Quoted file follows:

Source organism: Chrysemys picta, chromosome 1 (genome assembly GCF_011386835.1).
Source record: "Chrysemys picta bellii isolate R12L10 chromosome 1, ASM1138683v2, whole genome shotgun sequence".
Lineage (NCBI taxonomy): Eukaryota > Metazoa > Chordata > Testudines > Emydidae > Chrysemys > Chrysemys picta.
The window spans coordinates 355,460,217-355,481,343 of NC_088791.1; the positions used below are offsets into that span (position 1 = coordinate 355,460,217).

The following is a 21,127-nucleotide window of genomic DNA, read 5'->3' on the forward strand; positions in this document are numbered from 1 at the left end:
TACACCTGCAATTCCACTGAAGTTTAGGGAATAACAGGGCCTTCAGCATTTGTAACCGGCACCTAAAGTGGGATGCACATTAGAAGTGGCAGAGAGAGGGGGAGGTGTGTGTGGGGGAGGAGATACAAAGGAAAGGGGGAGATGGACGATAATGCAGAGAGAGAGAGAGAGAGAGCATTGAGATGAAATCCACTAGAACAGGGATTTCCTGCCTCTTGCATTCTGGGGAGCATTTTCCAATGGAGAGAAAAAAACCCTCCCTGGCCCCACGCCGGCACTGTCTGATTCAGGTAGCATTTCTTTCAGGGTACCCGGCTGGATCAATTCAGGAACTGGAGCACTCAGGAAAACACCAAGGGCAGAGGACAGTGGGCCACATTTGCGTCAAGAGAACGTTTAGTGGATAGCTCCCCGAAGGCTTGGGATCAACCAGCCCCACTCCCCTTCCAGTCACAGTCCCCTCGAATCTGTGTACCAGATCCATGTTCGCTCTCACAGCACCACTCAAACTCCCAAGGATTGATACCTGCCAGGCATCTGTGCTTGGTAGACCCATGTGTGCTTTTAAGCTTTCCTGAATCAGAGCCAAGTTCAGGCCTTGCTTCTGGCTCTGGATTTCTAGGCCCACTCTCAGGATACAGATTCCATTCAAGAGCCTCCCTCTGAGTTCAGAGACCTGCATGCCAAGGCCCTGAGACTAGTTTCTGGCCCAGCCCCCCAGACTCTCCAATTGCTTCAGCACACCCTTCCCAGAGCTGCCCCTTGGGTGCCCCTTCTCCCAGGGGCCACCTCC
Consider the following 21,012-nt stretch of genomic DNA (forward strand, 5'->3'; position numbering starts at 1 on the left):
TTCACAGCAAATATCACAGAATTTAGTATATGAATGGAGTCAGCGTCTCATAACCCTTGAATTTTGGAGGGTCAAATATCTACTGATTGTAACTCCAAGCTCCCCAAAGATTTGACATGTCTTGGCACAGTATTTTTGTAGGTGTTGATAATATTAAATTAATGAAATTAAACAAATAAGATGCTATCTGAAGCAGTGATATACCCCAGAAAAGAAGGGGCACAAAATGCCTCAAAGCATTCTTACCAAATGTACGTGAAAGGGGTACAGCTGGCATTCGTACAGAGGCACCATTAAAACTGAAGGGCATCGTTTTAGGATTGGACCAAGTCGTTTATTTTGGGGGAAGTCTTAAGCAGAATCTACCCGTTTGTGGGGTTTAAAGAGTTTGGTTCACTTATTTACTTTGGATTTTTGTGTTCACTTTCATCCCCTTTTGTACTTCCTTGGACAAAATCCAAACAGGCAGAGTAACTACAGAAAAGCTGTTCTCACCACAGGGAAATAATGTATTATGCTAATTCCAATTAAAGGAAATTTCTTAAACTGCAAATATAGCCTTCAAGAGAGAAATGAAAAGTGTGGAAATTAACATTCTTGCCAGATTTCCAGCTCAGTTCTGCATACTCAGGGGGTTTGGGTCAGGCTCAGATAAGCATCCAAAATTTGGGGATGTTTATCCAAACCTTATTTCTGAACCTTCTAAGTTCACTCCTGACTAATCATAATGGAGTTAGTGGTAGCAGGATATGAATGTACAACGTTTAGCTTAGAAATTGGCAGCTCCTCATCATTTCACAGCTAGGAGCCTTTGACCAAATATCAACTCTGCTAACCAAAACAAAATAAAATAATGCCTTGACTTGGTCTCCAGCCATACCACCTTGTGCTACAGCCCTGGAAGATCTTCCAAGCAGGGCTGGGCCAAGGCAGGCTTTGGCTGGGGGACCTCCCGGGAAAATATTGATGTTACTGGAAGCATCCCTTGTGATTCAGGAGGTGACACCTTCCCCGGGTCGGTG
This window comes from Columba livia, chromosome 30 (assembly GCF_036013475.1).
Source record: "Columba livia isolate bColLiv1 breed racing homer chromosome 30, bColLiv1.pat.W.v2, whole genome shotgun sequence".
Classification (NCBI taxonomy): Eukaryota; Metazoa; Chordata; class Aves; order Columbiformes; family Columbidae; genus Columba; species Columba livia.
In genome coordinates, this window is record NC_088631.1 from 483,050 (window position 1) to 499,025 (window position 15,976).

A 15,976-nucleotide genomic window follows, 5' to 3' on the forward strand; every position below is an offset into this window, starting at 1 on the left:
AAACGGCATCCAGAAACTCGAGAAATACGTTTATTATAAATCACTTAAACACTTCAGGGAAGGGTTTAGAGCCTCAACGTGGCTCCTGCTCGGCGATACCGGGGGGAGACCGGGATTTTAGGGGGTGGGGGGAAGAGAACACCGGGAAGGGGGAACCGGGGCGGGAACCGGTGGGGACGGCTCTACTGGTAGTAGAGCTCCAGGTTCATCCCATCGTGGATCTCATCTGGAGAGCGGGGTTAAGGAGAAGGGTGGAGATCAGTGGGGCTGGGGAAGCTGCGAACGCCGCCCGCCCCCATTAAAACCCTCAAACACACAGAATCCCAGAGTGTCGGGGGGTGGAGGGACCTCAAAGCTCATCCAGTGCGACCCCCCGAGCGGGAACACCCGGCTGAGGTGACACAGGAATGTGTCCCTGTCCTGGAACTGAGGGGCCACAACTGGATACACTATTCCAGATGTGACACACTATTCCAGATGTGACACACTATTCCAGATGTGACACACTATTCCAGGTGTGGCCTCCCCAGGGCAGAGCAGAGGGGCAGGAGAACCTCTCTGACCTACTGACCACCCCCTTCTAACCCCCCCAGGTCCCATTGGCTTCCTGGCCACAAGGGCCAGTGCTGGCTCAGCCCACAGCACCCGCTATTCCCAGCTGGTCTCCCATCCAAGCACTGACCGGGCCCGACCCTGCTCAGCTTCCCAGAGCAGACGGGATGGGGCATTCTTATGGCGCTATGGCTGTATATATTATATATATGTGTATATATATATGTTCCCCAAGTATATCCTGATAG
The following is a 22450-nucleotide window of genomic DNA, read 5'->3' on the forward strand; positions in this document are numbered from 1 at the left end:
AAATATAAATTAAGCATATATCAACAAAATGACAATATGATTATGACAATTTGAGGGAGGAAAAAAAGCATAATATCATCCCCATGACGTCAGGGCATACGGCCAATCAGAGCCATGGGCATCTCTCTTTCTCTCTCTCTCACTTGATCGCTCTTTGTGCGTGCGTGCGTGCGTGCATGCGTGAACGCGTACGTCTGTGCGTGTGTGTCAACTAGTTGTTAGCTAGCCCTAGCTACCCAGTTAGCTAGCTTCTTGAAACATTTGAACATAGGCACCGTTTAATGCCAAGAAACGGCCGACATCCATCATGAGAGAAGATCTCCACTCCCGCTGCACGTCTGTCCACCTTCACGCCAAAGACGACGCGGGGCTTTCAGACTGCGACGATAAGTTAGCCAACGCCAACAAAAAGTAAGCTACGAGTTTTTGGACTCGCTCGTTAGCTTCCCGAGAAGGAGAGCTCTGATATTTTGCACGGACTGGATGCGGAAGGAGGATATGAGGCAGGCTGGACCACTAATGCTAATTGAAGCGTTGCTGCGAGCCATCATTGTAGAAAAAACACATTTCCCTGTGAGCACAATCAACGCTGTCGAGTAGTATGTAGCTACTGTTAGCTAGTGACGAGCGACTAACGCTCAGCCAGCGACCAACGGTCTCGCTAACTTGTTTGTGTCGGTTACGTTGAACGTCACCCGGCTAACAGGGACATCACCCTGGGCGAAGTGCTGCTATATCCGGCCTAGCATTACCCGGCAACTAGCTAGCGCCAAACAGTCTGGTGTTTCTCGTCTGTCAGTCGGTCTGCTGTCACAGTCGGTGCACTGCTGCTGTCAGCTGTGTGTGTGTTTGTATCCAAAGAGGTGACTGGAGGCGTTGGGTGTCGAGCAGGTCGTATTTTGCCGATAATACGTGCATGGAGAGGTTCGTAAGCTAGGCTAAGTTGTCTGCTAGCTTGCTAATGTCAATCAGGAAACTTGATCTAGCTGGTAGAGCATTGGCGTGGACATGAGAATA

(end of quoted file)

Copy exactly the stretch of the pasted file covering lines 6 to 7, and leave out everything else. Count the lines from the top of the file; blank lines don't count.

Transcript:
TACACCTGCAATTCCACTGAAGTTTAGGGAATAACAGGGCCTTCAGCATTTGTAACCGGCACCTAAAGTGGGATGCACATTAGAAGTGGCAGAGAGAGGGGGAGGTGTGTGTGGGGGAGGAGATACAAAGGAAAGGGGGAGATGGACGATAATGCAGAGAGAGAGAGAGAGAGAGCATTGAGATGAAATCCACTAGAACAGGGATTTCCTGCCTCTTGCATTCTGGGGAGCATTTTCCAATGGAGAGAAAAAAACCCTCCCTGGCCCCACGCCGGCACTGTCTGATTCAGGTAGCATTTCTTTCAGGGTACCCGGCTGGATCAATTCAGGAACTGGAGCACTCAGGAAAACACCAAGGGCAGAGGACAGTGGGCCACATTTGCGTCAAGAGAACGTTTAGTGGATAGCTCCCCGAAGGCTTGGGATCAACCAGCCCCACTCCCCTTCCAGTCACAGTCCCCTCGAATCTGTGTACCAGATCCATGTTCGCTCTCACAGCACCACTCAAACTCCCAAGGATTGATACCTGCCAGGCATCTGTGCTTGGTAGACCCATGTGTGCTTTTAAGCTTTCCTGAATCAGAGCCAAGTTCAGGCCTTGCTTCTGGCTCTGGATTTCTAGGCCCACTCTCAGGATACAGATTCCATTCAAGAGCCTCCCTCTGAGTTCAGAGACCTGCATGCCAAGGCCCTGAGACTAGTTTCTGGCCCAGCCCCCCAGACTCTCCAATTGCTTCAGCACACCCTTCCCAGAGCTGCCCCTTGGGTGCCCCTTCTCCCAGGGGCCACCTCC
Consider the following 21,012-nt stretch of genomic DNA (forward strand, 5'->3'; position numbering starts at 1 on the left):